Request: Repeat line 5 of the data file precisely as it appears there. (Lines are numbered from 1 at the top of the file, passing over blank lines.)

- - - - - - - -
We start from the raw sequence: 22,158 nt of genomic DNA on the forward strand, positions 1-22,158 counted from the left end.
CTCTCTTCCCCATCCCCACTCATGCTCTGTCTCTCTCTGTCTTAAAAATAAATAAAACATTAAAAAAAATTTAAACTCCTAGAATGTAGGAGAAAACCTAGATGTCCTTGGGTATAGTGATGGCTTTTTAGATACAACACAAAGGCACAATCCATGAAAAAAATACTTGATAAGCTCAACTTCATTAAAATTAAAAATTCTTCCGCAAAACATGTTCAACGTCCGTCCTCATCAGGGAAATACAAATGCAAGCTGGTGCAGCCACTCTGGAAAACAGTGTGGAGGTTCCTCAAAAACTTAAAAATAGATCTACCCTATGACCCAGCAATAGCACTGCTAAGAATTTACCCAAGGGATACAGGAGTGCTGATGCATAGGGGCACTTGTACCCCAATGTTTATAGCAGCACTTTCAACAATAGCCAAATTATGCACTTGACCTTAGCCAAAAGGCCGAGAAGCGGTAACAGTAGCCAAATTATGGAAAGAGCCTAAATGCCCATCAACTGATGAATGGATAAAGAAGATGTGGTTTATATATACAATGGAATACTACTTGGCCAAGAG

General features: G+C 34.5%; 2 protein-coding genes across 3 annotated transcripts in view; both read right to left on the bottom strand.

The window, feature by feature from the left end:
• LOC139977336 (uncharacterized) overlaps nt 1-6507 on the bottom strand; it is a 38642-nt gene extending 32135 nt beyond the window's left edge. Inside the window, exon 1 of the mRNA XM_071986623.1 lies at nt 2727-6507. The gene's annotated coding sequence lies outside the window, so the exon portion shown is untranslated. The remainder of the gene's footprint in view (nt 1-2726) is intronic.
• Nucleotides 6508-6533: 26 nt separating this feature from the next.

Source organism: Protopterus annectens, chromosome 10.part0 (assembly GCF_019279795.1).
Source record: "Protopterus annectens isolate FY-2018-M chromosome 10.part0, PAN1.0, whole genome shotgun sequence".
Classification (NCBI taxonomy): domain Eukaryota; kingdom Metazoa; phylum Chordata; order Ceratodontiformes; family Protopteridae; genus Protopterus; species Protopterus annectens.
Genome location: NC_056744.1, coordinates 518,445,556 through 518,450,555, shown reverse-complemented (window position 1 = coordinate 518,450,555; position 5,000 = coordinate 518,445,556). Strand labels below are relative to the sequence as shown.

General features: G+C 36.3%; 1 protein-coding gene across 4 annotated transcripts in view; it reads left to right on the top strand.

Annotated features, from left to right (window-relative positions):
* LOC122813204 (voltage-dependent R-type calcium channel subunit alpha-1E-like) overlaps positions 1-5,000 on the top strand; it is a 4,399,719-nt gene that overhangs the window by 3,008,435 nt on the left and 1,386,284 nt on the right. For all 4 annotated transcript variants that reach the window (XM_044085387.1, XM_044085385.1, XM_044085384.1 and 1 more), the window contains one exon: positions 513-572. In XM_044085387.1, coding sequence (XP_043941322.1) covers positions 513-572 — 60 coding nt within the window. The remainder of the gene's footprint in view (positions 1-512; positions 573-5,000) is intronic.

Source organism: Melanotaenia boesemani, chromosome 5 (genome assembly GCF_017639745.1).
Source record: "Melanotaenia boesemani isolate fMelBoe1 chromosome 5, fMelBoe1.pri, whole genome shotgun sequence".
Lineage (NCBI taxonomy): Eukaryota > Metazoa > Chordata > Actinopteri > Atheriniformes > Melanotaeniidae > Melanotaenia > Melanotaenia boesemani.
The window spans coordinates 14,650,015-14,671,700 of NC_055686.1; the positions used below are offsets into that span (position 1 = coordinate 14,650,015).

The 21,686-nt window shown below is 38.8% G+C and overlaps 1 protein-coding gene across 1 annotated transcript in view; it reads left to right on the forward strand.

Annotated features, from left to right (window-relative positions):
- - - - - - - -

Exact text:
• LOC139977336 (uncharacterized) overlaps nt 1-6507 on the bottom strand; it is a 38642-nt gene extending 32135 nt beyond the window's left edge. Inside the window, exon 1 of the mRNA XM_071986623.1 lies at nt 2727-6507. The gene's annotated coding sequence lies outside the window, so the exon portion shown is untranslated. The remainder of the gene's footprint in view (nt 1-2726) is intronic.